2.Derosa G, Maffioli P. Glp-1 agonists exenatide and liraglutide: A review about their safety and efficacy. Curr Clin Pharmacol 2012.  Back to cited text no. 2
3.Lim CT, Kola B, Korbonits M. AMPK as a mediator of hormonal signaling. J Mol Endocrinol 2010;44:87-97.  Back to cited text no. 3
4.Hurtado-Carneiro V, Sanz C, Roncero I, Vazquez P, Blazquez E, Alvarez E. Glucagon-like peptide 1 (GLP-1) can reverse AMP-activated protein kinase (AMPK) and S6 kinase (P70S6K) activities induced by fluctuations in glucose levels in hypothalamic areas involved in feeding behaviour. Mol Neurobiol 2012;45:348-61.  Back to cited text no. 4
5.Seo S, Ju S, Chung H, Lee D, Park S. Acute effects of glucagon-like- peptide-1 on hypothalamic neuropeptide and AMP activated kinase expression in fasted rats. Endocr J 2008;55:867-74.  Back to cited text no. 5
6.Yasuda N, Inoue T, Nagakura T, Yamazaki K, Kira K, Saeki T, et al. Metformin causes reduction of food intake and body weight gain and improvement of glucose intolerance in combination with dipeptidyl peptidase IV inhibitor in Zucker fa/fa rats. J Pharmacol Exp Ther 2004;310:614-9.  Back to cited text no. 6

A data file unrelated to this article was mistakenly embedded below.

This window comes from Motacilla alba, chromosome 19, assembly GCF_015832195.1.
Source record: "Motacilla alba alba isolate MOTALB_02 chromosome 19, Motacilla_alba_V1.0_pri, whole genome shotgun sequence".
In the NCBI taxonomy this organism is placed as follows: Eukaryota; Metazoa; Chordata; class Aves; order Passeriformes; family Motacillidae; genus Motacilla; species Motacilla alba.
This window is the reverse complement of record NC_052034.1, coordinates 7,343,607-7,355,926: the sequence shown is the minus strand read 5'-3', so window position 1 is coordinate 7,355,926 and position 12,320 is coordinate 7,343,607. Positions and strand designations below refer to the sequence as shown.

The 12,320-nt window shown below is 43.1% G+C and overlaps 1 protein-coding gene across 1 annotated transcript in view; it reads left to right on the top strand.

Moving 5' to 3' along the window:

7.Caton PW, Kieswich J, Yaqoob MM, Holness MJ, Sugden MC. Metformin opposes impaired AMPK and SIRT1 function and deleterious changes in core clock protein expression in white adipose tissue of genetically-obese db/db mice. Diabetes Obes Metab 2011;13:1097-104.  Back to cited text no. 7
8.Viollet B, Guigas B, Sanz Garcia N, Leclerc J, Foretz M, Andreelli F. Cellular and molocular mechanisms of metformin: An overview. Clin Scin (Lond) 2012;122:253-70.  Back to cited text no. 8
9.Hayes MR, Leichner TM, Zhao S, Lee GS, Chowansky A, Zimmer D, et al. Intracellular signals mediating the food intake suppressive effects of hindbrain glucagon-like-peptode-1 receptor activation. Cell Metab 2011;13:320-30.  Back to cited text no. 9
10.Fujimiya M, Inui A. Peptidergic regulation of gastrointestinal motility in rodents. Peptides 2000;21:1565-82.  Back to cited text no. 10
11.Ben-Shiomo S, Zvibel I, Shnell M, Shlomai A, Chepurko E, Halpern Z, et al. Glucagon-like peptide-1 reduces hepatic lipogenesis via activation of AMP-activated protein kinase. J Hepatol 2011;54:1214-23.  Back to cited text no. 11